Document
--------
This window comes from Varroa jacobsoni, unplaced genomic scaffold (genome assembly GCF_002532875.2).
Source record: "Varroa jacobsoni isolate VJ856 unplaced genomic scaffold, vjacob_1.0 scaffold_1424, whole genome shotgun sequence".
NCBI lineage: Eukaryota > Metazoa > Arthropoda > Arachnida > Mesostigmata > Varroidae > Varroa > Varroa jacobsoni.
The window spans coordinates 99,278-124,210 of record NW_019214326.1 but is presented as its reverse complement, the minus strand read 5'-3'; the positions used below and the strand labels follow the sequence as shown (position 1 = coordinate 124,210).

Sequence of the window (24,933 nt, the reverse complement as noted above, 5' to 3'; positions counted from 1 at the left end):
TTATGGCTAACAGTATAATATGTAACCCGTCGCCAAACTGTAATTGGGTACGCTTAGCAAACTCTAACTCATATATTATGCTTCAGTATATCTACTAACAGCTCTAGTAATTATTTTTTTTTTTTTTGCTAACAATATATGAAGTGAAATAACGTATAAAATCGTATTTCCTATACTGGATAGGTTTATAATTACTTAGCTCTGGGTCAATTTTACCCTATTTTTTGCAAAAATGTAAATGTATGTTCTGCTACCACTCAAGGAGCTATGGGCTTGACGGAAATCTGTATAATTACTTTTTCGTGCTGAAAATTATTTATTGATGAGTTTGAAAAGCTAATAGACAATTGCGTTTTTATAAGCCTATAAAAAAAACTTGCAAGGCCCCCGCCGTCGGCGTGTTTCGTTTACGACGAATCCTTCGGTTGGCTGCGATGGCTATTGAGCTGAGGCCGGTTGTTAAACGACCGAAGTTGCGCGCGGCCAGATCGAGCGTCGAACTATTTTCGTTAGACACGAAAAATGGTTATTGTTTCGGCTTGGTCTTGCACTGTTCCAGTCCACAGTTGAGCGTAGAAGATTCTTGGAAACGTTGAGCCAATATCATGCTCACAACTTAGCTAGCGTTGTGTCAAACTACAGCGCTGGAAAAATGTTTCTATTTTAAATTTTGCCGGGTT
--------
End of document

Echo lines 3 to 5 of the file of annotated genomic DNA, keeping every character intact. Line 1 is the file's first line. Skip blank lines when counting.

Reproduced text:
NCBI lineage: Eukaryota > Metazoa > Arthropoda > Arachnida > Mesostigmata > Varroidae > Varroa > Varroa jacobsoni.
The window spans coordinates 99,278-124,210 of record NW_019214326.1 but is presented as its reverse complement, the minus strand read 5'-3'; the positions used below and the strand labels follow the sequence as shown (position 1 = coordinate 124,210).

Sequence of the window (24,933 nt, the reverse complement as noted above, 5' to 3'; positions counted from 1 at the left end):